You might not know it, but not all celebrity endorsements are legitimate. Scammers often use false claims or a well-known person’s image in advertising to create the illusion of association. This happens without the knowledge of the celebrity.
Some shady sellers now claim their products have been endorsed by “Shark Tank” judges when they are not. Read on for ways to avoid falling for this tricky ruse.
Don’t fall for these “Shark Tank” cons
“Shark Tank” is one of the most popular shows around. There are dozens of variations globally, allowing entrepreneurs to pitch their products to a panel of celebrities or investors. If they are successful, it could mean a serious boost in their reputation.
But some scammers sidestep the TV production and pitching process. Instead, they trick people with the “Shark Tank” logo and celebrity images. Naturally, the goal is to make shoppers believe the product is endorsed by (or was featured on) “Shark Tank” to increase sales.
According to the FTC, it’s a common scam as many people don’t know if the product was actually featured on the show. “Scammers are using fake Shark Tank celebrity testimonials and endorsements – complete with doctored photos and videos – to generate buzz and profits,” the FTC explains.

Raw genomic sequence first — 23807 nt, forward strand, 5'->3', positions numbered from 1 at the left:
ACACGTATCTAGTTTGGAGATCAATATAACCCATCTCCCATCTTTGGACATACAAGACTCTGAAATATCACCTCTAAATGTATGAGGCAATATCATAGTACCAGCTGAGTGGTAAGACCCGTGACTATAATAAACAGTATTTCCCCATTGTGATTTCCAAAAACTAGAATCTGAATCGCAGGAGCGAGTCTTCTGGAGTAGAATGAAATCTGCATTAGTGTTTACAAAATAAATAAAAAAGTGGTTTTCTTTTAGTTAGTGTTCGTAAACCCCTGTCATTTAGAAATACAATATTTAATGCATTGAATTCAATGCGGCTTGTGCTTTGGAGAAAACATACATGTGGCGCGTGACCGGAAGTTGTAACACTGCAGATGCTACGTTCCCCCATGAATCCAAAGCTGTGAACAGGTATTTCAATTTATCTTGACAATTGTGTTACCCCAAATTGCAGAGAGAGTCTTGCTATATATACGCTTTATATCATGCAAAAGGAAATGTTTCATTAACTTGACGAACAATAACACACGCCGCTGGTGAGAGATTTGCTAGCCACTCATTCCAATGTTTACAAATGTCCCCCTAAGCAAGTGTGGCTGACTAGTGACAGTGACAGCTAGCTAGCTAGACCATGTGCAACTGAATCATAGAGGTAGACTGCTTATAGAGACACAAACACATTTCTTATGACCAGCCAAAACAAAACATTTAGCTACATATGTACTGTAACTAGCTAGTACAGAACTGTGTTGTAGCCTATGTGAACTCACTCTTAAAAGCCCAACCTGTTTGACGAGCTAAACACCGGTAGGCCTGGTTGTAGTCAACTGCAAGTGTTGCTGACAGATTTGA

How to verify “Shark Tank” products
Before you put that box of innovative socks or miracle window cleaner in your cart, how sure are you that the claims on the packaging are factual? While it is challenging to know all the products featured in the TV series, there are a few things you can look out for.
Here are some FTC suggestions to avoid “Shark Tank” scams:
- Approach celebrity testimonials with caution. Look for product reviews on your own. Search the product online and add words like “scam” or “problems” or “complaints” to see what others are saying about the products.
- Go directly to the source. Don’t click on a link or ad. Instead, check out a complete list of all businesses that have been on the show at abc.com/SharkTank.
- Remember: the government doesn’t review or evaluate supplements for safety or effectiveness before they’re put on the market. Your healthcare professional is the most important person to ask whether a supplement is safe for you. Even a natural supplement can be risky depending on your health and the medicine you take.
Have you spotted one of these bogus promotions? Report it to the FTC here to help others avoid falling victim.
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